Eve got off the bus in tears the day her third grade teacher scolded her for using a hankie. “It’s not sanitary,” she said. Miss Pauley had no notion of what a handkerchief means to us: reusable tissue, wash cloth, gripper of lids, wiper of smudgy glasses, emergency bandage, keepsake we carry to the grave. Peekaboo with a hankie triggered Eve’s first laugh, and later she sat through sermons watching Grandma Yoder fold a flat square into a butterfly or mouse. Now Eve does that for her sister and knots Ruth’s Sunday pennies in a corner like a hobo’s sack. She irons and stacks all the hankies in our drawers and brings a bandanna drenched with cold water to her dad who ties it round his neck. Last Christmas she gave me a set of four lacy kerchiefs embroidered by her own hand, each with my initials and a leaf or flower to signify the season. Straight from a city college, Miss Pauley could only count the virtues of a Kleenex. “Like a lot of things, hankies grow softer as they age,” I said, using one to wipe Eve’s tears.
I board the airplane to see my parents. They live far away and long ago And some years into the future; you never met such wry time machines In your life. Sometimes they will be about to pass the marmalade when Suddenly it is late 1941 and they are in college and kissing on the train; But then as you slather your toast it is 1967 and a war wants to eat their Son or 2012 and they are at that son’s wake or 1929 and a father comes Home without his job, or it is a week ago, and do you think that Federer Is the finest tennis player ever, or Laver, or Don Budge? It happens that Fast. It’s unnerving and glorious and confusing and perfect and I would Sit with them every afternoon, if I could, and say tell me tell me tell me, Tell me every moment of your whole lives, don’t leave me here without Your grace and humor and the extraordinary gleaming jar of marmalade From which come all your stories. Next year in Ireland . . . says my mother, And my dad grins, and I want to kneel and beg the Lord for this moment Again and again always, the inarguable yes of their bodies, the resonance Of their endurance, the hunch and hollow of their shoulders, the reverent Geography of their faces, the lean song of my father’s hands on the table.
First portions to my husband, then the boys. I eat what’s left behind, grow willowy, more like a girl than I ever was.
My clothes curtain, I think of cutting the excess to sell, for what? There’s nothing left in this town, we are the only harvest to ripen white in the wind.
My husband says sometimes God allows pain to cause us to move. I pack our things.
The last cow to calf was three springs past, and now I boil its bones to make broth.
Naomi’s sojourn Ruth 1:1
The grain fled from our hands. Harvest brought no yield. Each day turned to us—empty faces, empty faces, and our sons’ mouths gaped wider. My fat of childbirth negotiated to rib, our children’s bellies bloat. I cut the oil by half and by half til we are eating water, some dirt. Hunger becomes the greater God; it gnaws us like a bone. We leave our home.
What they say of you, they say of me, the girls you were a girl with, the men you did not choose, I will not choose. I will carry what you carry, like a child, on my hip that has never born a child, heavy as a child who will not follow your voice. Your home built of sorrow will be my sorrow, the wasp pressed against the inside of the pane, my pane, the slackening of your skin, loosened skin around the eyes, will be my loosening, your hair gone colorless will be my own lack of color. Your cup of bitter waters is my cup of bitter waters and together we will drink it, until the bowl has gone dry as a skull.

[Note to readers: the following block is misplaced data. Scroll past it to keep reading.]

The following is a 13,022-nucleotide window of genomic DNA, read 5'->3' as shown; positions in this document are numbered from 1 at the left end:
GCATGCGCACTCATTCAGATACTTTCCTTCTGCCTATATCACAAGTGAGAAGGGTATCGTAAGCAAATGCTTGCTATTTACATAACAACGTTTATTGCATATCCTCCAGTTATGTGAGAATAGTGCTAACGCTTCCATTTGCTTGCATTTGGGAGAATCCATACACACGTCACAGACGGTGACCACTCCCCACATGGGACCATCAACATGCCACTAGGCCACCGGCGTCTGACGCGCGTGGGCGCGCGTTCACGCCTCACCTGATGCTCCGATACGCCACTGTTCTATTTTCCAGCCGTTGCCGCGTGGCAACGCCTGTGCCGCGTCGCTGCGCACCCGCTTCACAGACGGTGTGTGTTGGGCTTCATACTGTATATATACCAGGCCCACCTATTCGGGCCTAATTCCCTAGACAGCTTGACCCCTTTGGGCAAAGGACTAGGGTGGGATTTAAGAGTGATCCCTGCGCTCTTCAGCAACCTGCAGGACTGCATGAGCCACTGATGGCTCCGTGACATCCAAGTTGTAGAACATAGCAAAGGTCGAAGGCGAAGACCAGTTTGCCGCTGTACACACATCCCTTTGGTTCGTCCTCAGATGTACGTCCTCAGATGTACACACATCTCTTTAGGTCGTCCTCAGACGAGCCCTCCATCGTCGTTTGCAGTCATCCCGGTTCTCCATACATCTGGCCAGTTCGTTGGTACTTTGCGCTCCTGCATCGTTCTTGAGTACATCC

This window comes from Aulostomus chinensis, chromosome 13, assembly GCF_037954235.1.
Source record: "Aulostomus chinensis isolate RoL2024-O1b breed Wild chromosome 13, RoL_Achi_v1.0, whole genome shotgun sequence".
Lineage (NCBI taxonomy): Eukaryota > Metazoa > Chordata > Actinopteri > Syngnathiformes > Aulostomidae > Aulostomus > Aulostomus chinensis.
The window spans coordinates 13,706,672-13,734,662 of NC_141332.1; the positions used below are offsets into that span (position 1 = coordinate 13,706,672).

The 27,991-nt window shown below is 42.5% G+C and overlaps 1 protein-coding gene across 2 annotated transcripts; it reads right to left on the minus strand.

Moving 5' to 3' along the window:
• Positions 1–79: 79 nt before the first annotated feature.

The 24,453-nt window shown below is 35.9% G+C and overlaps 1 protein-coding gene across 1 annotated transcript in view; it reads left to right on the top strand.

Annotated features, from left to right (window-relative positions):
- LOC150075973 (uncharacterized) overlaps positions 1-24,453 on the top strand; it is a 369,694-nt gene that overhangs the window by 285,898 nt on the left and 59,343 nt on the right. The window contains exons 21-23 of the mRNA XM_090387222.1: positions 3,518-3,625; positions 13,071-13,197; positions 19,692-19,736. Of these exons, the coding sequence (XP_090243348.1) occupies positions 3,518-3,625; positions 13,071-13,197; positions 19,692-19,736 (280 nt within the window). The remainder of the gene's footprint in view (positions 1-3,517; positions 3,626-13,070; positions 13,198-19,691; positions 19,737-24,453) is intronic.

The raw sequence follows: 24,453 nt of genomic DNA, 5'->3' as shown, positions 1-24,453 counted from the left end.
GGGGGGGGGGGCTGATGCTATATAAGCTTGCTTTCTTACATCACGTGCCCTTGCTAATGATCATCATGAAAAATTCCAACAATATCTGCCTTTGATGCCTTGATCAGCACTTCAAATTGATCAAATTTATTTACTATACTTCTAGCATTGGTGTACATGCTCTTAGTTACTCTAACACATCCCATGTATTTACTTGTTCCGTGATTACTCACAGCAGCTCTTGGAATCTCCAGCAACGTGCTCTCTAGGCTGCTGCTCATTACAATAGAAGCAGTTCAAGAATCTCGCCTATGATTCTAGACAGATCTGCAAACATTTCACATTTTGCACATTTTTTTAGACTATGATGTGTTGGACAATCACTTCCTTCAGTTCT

Sap Moon, Crust Moon, Crow Moon— by any of its names, this moon announces, in all its fullness, worms stirring in earth’s softening center; sap thawing in the maples; snow dissolving by day, crisping by night; & calls of crows converting from haunting ballads to heralding hymns. A robin reappears, throwing off the pine cloak it hid behind all winter like a god hard to find, hard to hear, maybe hard of hearing in the ruckus wind made as it bayed across the plains & yowled in the valleys, hard to see in ice suffocating once-tasseled fields, pinecone & bayberry, numbing perhaps even wings, rendering the soft touch this moon offers almost senseless. Welcome, worms, twisting & teeming with prophecy, welcome, crows & robins, plucking these crawlers from grass now breathing green, welcome, syrup, born again, pushing through the spout, welcome, waxing light & waning dark, welcome one, welcome all, no matter your longing for answered prayer, come, sun yourself beneath the low Lenten Moon.
Meg went to the Tower, somehow passed the halberds of the Yeomen of the Guard to embrace once more the father whose hair shirt she washed, whose “wholesome counsel and virtuous example” she received, whose mind and person she loved.
Not Holbein’s Chancellor but an El Greco saint, he was led out carrying his red cross, emaciated and ready. He reminded the axe man his neck was short, asked him not to miss. Then put that noble neck in the arc of the block, and the great, wedge axe lopped off his blessed head. Faithless Henry had it put on a pike on London Bridge, a horrible deterrent to heroic silence.
At what cost and courage Margaret rescued it, carried it home to Canterbury, buried it by St. Dunstan’s Church. How often did she gaze from home across to the church yard, longing for the King whose name is love, Whom she, and we, still await?